The balance error scoring system (BESS) is a human-scored, field-based balance test used in cases of suspected concussion. Recently developed instrumented alternatives to human scoring carry substantial advantages over traditional testing, but thus far report relatively abstract outcomes that may not be useful to clinicians or coaches. In contrast, the automated assessment of postural stability (AAPS) is a computerized system that tabulates error events in accordance with the original description of the BESS. This study compared AAPS and human-based BESS scores. A total of 25 healthy adults performed the modified BESS. Tests were scored twice each by 3 human raters and the computerized system. Interrater (between human) and intermethod (AAPS vs human) agreement (interclass correlation coefficient2,1) were calculated alongside Bland–Altman limits of agreement. Interrater analyses were significant (P < .01) and demonstrated good to excellent agreement. Intermethod agreement analyses were significant (P < .01), with agreement ranging from poor to excellent. Computerized scores were equivalent across rating occasions. Limits of agreement ranges for AAPS versus the human average exceeded the average limits of agreement ranges between human raters. Coaches and clinicians may consider a system such as AAPS to automate balance testing while maintaining the familiarity of human-based scoring, although scores should not yet be considered interchangeable with those of a human rater.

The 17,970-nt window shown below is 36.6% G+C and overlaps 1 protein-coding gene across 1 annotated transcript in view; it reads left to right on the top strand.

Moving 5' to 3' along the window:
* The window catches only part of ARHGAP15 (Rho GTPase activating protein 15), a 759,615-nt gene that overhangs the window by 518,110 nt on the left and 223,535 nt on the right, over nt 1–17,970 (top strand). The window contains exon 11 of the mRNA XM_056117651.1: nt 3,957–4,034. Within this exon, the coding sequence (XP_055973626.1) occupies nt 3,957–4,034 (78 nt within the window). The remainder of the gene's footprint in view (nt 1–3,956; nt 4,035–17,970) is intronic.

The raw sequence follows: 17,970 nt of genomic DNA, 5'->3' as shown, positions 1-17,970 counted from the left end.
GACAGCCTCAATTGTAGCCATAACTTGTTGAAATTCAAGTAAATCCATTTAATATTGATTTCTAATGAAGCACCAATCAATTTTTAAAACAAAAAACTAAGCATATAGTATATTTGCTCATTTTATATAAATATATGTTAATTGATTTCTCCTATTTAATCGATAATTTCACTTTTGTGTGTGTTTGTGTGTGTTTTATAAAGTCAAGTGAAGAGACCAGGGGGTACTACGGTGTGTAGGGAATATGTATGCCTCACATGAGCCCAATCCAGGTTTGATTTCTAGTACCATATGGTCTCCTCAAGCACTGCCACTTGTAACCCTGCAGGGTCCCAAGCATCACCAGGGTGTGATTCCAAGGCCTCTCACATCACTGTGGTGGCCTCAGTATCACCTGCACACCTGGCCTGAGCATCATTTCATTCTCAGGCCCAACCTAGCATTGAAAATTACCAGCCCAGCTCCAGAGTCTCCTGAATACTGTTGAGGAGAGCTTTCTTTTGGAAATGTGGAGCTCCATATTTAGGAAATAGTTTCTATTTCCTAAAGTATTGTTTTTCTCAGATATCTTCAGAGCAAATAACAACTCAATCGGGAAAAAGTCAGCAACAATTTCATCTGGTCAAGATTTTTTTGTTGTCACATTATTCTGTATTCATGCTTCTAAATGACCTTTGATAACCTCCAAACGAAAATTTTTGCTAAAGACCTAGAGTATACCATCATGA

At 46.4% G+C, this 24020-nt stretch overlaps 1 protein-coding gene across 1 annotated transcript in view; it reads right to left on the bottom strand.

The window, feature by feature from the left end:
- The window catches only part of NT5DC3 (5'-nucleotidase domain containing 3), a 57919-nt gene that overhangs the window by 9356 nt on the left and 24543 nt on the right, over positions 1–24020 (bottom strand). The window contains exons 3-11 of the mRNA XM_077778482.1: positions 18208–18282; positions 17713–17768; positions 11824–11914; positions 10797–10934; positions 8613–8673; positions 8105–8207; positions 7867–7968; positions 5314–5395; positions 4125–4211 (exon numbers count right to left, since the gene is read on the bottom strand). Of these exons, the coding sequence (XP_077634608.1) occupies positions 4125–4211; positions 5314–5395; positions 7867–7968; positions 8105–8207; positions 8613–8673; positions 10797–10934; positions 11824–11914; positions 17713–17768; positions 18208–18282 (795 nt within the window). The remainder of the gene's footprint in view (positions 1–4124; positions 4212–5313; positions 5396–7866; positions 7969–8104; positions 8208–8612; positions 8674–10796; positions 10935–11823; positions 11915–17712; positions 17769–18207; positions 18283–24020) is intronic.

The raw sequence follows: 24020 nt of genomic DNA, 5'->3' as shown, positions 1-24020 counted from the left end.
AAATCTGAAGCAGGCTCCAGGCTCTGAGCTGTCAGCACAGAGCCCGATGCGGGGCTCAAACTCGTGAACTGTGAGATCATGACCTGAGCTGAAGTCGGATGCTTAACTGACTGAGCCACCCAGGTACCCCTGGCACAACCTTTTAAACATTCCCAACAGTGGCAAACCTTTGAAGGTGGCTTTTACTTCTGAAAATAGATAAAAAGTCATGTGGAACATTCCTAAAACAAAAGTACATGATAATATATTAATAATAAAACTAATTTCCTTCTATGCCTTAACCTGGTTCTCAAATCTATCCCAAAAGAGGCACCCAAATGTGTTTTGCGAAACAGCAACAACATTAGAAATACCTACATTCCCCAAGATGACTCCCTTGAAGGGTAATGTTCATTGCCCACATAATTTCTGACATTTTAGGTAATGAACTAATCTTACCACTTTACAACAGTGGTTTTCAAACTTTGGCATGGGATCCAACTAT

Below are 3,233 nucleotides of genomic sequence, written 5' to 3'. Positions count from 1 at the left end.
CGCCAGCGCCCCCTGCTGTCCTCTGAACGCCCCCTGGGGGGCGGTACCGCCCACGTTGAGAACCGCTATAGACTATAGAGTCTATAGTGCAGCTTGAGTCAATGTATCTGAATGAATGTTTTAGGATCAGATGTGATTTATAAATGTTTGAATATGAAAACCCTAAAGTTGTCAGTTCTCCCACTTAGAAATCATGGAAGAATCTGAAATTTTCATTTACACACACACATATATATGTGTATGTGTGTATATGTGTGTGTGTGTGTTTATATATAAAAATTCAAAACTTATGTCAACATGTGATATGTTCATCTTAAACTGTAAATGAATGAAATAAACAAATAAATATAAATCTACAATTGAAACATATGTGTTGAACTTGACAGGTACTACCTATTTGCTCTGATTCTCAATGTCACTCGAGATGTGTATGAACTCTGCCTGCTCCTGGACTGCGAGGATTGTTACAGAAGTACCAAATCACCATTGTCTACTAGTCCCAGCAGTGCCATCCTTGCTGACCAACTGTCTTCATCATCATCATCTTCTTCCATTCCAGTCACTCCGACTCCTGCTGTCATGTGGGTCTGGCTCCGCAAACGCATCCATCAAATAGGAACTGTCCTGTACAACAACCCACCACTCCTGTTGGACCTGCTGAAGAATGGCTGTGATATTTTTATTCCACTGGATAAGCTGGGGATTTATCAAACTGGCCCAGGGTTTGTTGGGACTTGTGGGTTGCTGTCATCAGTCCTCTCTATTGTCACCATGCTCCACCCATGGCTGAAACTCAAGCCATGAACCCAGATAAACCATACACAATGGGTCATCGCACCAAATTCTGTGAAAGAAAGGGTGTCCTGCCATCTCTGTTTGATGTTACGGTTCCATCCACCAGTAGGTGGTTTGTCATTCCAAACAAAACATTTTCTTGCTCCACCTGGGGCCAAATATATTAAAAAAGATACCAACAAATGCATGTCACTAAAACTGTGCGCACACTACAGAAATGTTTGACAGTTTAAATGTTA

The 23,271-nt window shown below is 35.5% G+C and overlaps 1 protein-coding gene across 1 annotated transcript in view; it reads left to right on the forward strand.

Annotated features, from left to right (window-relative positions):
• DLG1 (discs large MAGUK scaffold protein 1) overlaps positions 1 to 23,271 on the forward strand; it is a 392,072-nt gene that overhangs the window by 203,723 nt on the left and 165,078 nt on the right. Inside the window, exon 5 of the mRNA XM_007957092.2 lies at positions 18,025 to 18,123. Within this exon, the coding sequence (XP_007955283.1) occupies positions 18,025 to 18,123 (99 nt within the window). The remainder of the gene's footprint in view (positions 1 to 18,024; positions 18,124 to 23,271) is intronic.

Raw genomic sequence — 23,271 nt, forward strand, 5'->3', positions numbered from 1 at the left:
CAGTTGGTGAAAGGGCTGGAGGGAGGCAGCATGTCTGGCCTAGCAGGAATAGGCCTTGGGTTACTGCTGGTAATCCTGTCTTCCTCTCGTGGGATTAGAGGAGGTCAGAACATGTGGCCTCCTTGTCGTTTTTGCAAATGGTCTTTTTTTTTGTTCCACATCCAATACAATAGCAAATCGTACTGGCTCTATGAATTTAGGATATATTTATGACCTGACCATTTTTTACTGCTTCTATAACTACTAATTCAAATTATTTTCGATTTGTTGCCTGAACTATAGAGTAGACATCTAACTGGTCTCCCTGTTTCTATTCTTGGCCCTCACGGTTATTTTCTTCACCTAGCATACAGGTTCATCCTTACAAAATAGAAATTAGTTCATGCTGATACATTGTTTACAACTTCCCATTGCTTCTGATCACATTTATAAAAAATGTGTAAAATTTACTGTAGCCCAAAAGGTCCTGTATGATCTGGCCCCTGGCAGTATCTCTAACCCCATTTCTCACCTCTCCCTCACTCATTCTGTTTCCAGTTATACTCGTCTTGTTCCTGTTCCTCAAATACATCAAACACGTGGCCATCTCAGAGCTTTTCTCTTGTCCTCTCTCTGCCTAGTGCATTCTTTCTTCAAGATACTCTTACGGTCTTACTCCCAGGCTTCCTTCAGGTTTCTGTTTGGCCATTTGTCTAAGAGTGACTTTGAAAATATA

Stephen M. Glass, Alessandro Napoli, Elizabeth D. Thompson, Iyad Obeid, and Carole A. Tucker
Stephen M. Glass, Christopher K. Rhea, Matthew W. Wittstein, Scott E. Ross, John P. Florian, and F.J. Haran
Transitioning between different sensory environments is known to affect sensorimotor function and postural control. Water immersion presents a novel environmental stimulus common to many professional and recreational pursuits, but is not well-studied with regard to its sensorimotor effects upon transitioning back to land. The authors investigated the effects of long-duration water immersion on terrestrial postural control outcomes in veteran divers. Eleven healthy men completed a 6-hour thermoneutral pool dive (4.57 m) breathing diver air. Center of pressure was observed before and 15 minutes after the dive under 4 conditions: (1) eyes open/stable surface (Open-Stable); (2) eyes open/foam surface (Open-Foam); (3) eyes closed/stable surface (Closed-Stable); and (4) eyes closed/foam surface (Closed-Foam). Postdive decreases in postural sway were observed in all testing conditions except for Open-Stable. The specific pattern of center of pressure changes in the postdive window is consistent with (1) a stiffening/overregulation of the ankle strategy during Open-Foam, Closed-Stable, and Closed-Foam or (2) acute upweighting of vestibular input along with downweighting of somatosensory, proprioceptive, and visual inputs. Thus, our findings suggest that postimmersion decreases in postural sway may have been driven by changes in weighting of sensory inputs and associated changes in balance strategy following adaptation to the aquatic environment.